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My view of the 1967 riot was as a kid standing in the driveway of our suburban Wayne County home, looking eastward at the distant clouds of smoke rising above Detroit.

My memory is of the panic that swept the neighborhood, of shotguns being pulled from closets and under beds, loaded and leaned against bedroom walls. Of fevered plans being made for what we would do if “they” came here next to burn down our community.

The riot was the seminal moment in Detroit’s history, the point from which nothing would be the same. But it was also transformational for the suburbs, and for those white Detroiters who would very soon become suburbanites.

For many, it marked a final break with Detroit, a turning away from a place that had been home to generations of their families, the spawning of resentment that would over time grow into hostility and outright hatred of the city and its people.

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As a family up from the south, racial animosity was nothing new to us. Our hometown courthouse still had a “colored” drinking fountain, labeled as such. Racism was unhidden and unapologetic. But because it was such a small town, black and white were in everyday contact.

By contrast, Garden City in that era was an all-white, blue-collar community where the sight of a black person was cause for curiosity at best, alarm at worst. We knew little of the Detroit neighborhoods that were on fire, or of the people who lived in them.

But we knew we didn’t want them anywhere near us. The ring suburbs were too close to Detroit for many, so they packed up and pushed farther west, north and east, turning farm land into subdivisions.

They moved even farther away a few years later, when the specter of cross-district busing set off another panic. As they moved, they took with them stores, factories and jobs, snapping all economic and political ties to Detroit and leaving the city ever weaker.

Detroit was quickly moving toward the ignominious distinction it would hold by the 1990s: America’s most segregated metro area. More than 90 percent of its residents were black, and most of the suburban population was white.

An irony of Detroit’s history is that it smugly loaded up buses with freedom riders in the 1960s to roll south to confront segregation down there, leaving behind a city where smoldering racial tensions were unaddressed, often unnoticed, and ultimately would explode.

We watched the looting, the burning and the National Guard tanks on the black-and-white television in our living room. Knowing it was all happening so close by was terrifying for a child.

My dad turned off the TV, and pulled us together. “There are good colored people and bad colored people,” he counseled. “The rioters are the bad ones.”

It was a tortured message from a man struggling to do good, yet very much shaped by his raising. But his instincts were in the right place. He didn’t want us to hate, at least not with a broad brush.

The ’67 riot, or as many African-Americans see it, rebellion, should have been a wake-up call to the horrible consequences of racial hatred. Instead, it was a red, ringing alarm that made us more hateful, more fearful, more separate.

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I’ve covered Detroit as a newspaperman for 41 of the 50 years since the riot. It was still fresh when I started, and worry that another uprising could erupt at any time was ever-present.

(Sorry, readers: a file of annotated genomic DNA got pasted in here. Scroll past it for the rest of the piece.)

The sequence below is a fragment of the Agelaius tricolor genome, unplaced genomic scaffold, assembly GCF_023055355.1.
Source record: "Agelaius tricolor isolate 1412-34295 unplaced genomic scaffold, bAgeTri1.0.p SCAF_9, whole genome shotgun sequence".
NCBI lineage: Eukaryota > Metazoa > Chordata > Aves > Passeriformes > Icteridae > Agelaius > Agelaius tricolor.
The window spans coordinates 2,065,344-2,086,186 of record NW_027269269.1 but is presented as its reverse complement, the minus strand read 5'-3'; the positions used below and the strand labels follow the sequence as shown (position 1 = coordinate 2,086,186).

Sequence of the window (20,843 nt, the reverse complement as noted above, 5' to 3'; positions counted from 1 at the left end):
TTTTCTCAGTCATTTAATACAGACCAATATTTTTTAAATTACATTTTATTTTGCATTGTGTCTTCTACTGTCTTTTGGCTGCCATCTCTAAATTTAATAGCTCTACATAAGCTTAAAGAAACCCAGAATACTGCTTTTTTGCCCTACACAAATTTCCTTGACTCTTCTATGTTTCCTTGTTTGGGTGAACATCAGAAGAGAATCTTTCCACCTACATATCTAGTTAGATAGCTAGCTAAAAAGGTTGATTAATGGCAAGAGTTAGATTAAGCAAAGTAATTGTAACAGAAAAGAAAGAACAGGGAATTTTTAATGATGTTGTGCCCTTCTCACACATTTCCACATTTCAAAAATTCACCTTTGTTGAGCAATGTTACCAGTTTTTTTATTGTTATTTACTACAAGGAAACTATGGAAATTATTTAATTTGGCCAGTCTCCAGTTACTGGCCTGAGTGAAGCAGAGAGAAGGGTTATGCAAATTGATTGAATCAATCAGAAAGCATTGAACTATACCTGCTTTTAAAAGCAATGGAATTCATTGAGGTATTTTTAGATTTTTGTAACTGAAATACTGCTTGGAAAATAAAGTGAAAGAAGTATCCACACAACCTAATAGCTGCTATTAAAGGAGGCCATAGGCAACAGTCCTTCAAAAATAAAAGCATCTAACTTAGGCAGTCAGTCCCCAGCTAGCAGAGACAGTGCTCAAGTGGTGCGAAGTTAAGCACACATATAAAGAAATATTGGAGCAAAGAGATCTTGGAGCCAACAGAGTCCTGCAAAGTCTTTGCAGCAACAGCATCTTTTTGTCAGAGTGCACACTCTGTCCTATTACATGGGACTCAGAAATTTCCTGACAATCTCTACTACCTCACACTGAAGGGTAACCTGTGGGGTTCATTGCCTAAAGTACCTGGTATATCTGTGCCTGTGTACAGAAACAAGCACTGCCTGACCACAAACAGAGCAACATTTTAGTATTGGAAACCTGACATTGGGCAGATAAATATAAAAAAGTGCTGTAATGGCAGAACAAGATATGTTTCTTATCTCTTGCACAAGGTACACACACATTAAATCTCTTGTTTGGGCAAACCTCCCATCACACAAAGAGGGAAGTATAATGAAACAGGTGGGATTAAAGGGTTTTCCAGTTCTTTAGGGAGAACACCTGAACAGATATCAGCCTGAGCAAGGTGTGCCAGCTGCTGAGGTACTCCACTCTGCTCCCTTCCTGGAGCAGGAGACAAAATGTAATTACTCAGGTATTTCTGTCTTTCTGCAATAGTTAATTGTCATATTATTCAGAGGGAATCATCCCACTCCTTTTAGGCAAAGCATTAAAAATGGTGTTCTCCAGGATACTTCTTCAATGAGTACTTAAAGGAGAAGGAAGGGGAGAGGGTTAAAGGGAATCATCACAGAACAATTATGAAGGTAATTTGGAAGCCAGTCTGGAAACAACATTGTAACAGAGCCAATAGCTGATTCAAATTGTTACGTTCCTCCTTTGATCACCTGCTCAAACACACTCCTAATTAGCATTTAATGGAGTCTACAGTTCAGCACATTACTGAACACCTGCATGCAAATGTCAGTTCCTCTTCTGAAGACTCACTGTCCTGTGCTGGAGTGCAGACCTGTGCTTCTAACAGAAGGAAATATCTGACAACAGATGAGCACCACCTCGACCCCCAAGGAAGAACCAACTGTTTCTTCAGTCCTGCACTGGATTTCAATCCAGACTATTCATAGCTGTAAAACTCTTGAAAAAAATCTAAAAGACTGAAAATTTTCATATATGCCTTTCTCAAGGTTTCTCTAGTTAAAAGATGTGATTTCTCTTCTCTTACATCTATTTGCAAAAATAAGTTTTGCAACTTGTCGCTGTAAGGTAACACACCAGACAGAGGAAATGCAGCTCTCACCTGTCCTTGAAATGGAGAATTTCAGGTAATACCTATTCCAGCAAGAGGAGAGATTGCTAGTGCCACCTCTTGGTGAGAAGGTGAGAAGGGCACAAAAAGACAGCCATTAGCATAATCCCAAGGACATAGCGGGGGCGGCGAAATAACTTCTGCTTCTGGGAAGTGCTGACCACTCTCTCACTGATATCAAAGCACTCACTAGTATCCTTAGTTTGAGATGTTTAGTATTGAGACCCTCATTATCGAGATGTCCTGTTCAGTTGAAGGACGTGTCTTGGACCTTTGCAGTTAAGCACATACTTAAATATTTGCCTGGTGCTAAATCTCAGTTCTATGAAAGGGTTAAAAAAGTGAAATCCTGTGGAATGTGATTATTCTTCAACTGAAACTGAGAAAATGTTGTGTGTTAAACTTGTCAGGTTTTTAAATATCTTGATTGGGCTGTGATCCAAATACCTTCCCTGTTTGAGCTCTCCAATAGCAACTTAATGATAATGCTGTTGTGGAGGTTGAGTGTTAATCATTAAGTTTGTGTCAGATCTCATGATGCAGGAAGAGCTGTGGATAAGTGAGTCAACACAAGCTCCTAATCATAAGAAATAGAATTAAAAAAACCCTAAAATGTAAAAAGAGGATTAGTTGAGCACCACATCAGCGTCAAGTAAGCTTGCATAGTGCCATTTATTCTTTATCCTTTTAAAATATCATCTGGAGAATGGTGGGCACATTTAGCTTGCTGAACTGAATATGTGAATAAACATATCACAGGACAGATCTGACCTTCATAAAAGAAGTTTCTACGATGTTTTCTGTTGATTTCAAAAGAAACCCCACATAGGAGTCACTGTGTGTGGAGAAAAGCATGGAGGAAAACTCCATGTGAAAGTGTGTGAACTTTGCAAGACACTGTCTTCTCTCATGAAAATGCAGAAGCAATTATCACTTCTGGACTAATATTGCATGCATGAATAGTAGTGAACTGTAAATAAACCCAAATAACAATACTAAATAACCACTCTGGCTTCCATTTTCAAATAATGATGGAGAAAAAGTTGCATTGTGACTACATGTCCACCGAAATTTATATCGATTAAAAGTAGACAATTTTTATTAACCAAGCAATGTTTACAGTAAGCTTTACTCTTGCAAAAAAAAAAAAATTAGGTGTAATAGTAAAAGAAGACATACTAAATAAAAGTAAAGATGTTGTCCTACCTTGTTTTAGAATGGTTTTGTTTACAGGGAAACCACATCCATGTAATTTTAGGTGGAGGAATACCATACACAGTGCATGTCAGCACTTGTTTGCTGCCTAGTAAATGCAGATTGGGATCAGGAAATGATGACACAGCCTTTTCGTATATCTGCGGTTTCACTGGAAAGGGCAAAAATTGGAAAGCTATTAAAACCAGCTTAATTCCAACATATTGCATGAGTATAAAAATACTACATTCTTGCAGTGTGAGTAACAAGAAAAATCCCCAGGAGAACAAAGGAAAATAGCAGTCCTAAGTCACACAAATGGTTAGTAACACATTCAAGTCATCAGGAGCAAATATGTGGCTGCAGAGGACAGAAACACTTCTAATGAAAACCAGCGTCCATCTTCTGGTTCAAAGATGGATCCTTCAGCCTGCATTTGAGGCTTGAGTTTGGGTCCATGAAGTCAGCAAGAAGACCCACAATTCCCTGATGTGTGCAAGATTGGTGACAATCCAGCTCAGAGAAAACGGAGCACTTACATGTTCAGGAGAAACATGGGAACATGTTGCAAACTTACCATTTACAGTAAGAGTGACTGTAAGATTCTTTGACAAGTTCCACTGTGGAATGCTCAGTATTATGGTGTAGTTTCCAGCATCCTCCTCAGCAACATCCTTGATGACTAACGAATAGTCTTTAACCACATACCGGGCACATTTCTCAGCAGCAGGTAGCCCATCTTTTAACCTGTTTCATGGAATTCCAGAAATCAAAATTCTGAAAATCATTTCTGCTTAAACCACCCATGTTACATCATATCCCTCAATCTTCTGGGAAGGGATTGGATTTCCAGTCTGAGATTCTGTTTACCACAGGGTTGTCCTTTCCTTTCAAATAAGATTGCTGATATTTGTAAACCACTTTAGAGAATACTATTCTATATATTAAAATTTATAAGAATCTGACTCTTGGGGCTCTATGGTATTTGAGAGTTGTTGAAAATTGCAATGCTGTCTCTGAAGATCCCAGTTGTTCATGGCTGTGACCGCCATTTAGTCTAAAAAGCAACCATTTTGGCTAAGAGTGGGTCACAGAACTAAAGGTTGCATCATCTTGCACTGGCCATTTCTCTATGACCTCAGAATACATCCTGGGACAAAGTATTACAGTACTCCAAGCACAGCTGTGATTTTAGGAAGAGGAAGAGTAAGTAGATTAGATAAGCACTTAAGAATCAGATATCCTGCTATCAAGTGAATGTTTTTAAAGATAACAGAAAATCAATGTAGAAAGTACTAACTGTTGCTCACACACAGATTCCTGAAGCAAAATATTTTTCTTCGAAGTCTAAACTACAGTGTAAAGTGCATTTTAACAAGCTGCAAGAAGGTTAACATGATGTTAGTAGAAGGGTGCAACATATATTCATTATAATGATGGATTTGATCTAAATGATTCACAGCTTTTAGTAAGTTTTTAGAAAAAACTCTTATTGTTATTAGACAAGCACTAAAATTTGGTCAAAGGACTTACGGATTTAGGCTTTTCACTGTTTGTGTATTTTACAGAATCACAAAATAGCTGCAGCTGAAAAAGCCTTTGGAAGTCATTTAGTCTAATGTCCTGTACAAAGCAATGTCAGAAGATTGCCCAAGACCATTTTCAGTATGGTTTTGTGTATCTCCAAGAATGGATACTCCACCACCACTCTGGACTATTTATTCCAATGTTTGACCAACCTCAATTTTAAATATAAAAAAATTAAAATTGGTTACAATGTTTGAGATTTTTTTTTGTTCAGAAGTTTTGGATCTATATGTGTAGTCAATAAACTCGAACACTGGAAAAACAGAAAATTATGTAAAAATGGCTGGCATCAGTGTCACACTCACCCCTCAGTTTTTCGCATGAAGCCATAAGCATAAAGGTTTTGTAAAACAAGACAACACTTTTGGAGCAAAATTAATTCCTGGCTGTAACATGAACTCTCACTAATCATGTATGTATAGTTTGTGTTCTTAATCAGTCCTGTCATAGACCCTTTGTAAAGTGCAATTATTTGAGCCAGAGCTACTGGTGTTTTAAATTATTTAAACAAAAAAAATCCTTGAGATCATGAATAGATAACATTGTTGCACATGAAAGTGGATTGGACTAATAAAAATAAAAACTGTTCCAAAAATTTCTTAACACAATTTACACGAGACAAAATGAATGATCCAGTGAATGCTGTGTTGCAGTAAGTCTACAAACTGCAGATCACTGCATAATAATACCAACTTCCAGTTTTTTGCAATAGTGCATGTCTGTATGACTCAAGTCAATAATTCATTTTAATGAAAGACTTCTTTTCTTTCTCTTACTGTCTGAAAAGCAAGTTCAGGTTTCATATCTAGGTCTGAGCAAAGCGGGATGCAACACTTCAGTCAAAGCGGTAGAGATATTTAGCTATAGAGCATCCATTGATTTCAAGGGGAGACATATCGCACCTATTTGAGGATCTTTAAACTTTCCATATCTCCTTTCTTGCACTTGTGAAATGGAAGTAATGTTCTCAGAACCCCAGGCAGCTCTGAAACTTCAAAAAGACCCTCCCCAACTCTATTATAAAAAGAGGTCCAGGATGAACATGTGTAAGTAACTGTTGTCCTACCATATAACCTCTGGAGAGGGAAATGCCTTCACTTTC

Over the years, I’ve interviewed countless white, ex-Detroiters whose families left the city after the riots. Nearly always, they talked about how their old neighborhoods “changed”: code for “blacks moved in.”

So many had not been back to the city since, even though they resettled just a few miles away. Once in a while they might drive past their old houses to shake their heads at its fate. But except for an occasional Tigers game, they were done with Detroit once they moved to the suburbs.

And proudly so. “I never go to Detroit” was a bragging statement. And they really didn’t have to. The suburbs became totally autonomous from the city in a way unmatched anywhere else.

In their isolation from Detroit, it became in their minds a sinister place, populated by violent and dangerous people — black people.

Detroit vs. Everybody was much more than a clever T-shirt then. Policymakers not only neglected Detroit, they actively sought to harm the city. A vote for a Detroit-friendly bill was the kiss of death for an outstate or suburban lawmaker.

Detroit was viewed by leaders statewide as a city destroying itself, and devoting resources to save it would be throwing money down a black hole. And they meant that literally.

The riot was not the cause of the racial hostility, but it provided an excuse for acting on it.

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At this 50-year commemoration, the debate centers on whether Detroit is better or worse in the half-century since the riot.

I’ll not wade into that; the question is too multi-layered.

But I’ll say this: In my tenure as an observer, I’ve never seen more positive attitudes about Detroit from those whose families once abandoned it than I have over the past few years.

Where once it was de rigueur to hate Detroit, now it is cool to love it. White suburbanites can’t get enough of the city and its hot new venues. They love it so much they’re at risk of pushing black people out.

I suspect the turnaround has a good deal to do with the fact that so many of the children and grandchildren of those kids who stood in their yards looking skyward 50 years ago today have moved into Detroit, and fiercely made it their home.

We could not have imagined such an evolution even 10 years ago. So we are free to imagine a Detroit 10 years hence as the city it might have been had it not been torn apart in 1967.

nfinley@detroitnews.com

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